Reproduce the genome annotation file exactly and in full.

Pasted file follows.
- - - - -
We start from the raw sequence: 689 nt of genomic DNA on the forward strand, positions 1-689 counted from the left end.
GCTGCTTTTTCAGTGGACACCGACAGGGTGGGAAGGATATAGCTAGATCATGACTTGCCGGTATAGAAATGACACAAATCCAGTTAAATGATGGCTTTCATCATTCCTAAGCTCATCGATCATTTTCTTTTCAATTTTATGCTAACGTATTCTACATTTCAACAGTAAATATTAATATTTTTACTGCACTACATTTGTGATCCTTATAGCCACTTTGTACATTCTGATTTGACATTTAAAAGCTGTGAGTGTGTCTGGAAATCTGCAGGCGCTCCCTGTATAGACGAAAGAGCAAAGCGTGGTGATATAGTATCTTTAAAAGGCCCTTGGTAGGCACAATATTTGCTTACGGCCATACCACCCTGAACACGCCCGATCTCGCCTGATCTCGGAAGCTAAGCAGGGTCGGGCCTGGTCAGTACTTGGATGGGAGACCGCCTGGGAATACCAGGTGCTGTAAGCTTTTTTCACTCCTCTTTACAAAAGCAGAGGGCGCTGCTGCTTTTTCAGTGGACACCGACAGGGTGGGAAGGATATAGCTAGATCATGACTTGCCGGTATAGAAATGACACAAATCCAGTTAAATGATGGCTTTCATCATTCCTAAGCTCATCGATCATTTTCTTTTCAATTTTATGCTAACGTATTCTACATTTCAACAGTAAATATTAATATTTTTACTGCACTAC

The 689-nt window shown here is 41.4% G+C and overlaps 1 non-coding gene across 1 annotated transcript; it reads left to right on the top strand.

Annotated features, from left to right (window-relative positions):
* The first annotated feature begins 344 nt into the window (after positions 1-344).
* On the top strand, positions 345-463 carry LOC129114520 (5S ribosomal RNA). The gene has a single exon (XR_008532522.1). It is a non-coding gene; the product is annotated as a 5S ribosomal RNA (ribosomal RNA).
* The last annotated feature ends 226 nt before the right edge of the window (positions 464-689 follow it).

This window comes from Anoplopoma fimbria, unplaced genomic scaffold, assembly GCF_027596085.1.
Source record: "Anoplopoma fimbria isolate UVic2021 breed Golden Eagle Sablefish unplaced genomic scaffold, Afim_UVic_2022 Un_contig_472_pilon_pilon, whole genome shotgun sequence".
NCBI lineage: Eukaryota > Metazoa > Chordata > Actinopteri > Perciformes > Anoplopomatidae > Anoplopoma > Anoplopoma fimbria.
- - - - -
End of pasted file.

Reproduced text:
We start from the raw sequence: 689 nt of genomic DNA on the forward strand, positions 1-689 counted from the left end.
GCTGCTTTTTCAGTGGACACCGACAGGGTGGGAAGGATATAGCTAGATCATGACTTGCCGGTATAGAAATGACACAAATCCAGTTAAATGATGGCTTTCATCATTCCTAAGCTCATCGATCATTTTCTTTTCAATTTTATGCTAACGTATTCTACATTTCAACAGTAAATATTAATATTTTTACTGCACTACATTTGTGATCCTTATAGCCACTTTGTACATTCTGATTTGACATTTAAAAGCTGTGAGTGTGTCTGGAAATCTGCAGGCGCTCCCTGTATAGACGAAAGAGCAAAGCGTGGTGATATAGTATCTTTAAAAGGCCCTTGGTAGGCACAATATTTGCTTACGGCCATACCACCCTGAACACGCCCGATCTCGCCTGATCTCGGAAGCTAAGCAGGGTCGGGCCTGGTCAGTACTTGGATGGGAGACCGCCTGGGAATACCAGGTGCTGTAAGCTTTTTTCACTCCTCTTTACAAAAGCAGAGGGCGCTGCTGCTTTTTCAGTGGACACCGACAGGGTGGGAAGGATATAGCTAGATCATGACTTGCCGGTATAGAAATGACACAAATCCAGTTAAATGATGGCTTTCATCATTCCTAAGCTCATCGATCATTTTCTTTTCAATTTTATGCTAACGTATTCTACATTTCAACAGTAAATATTAATATTTTTACTGCACTAC

The 689-nt window shown here is 41.4% G+C and overlaps 1 non-coding gene across 1 annotated transcript; it reads left to right on the top strand.

Annotated features, from left to right (window-relative positions):
* The first annotated feature begins 344 nt into the window (after positions 1-344).
* On the top strand, positions 345-463 carry LOC129114520 (5S ribosomal RNA). The gene has a single exon (XR_008532522.1). It is a non-coding gene; the product is annotated as a 5S ribosomal RNA (ribosomal RNA).
* The last annotated feature ends 226 nt before the right edge of the window (positions 464-689 follow it).

This window comes from Anoplopoma fimbria, unplaced genomic scaffold, assembly GCF_027596085.1.
Source record: "Anoplopoma fimbria isolate UVic2021 breed Golden Eagle Sablefish unplaced genomic scaffold, Afim_UVic_2022 Un_contig_472_pilon_pilon, whole genome shotgun sequence".
NCBI lineage: Eukaryota > Metazoa > Chordata > Actinopteri > Perciformes > Anoplopomatidae > Anoplopoma > Anoplopoma fimbria.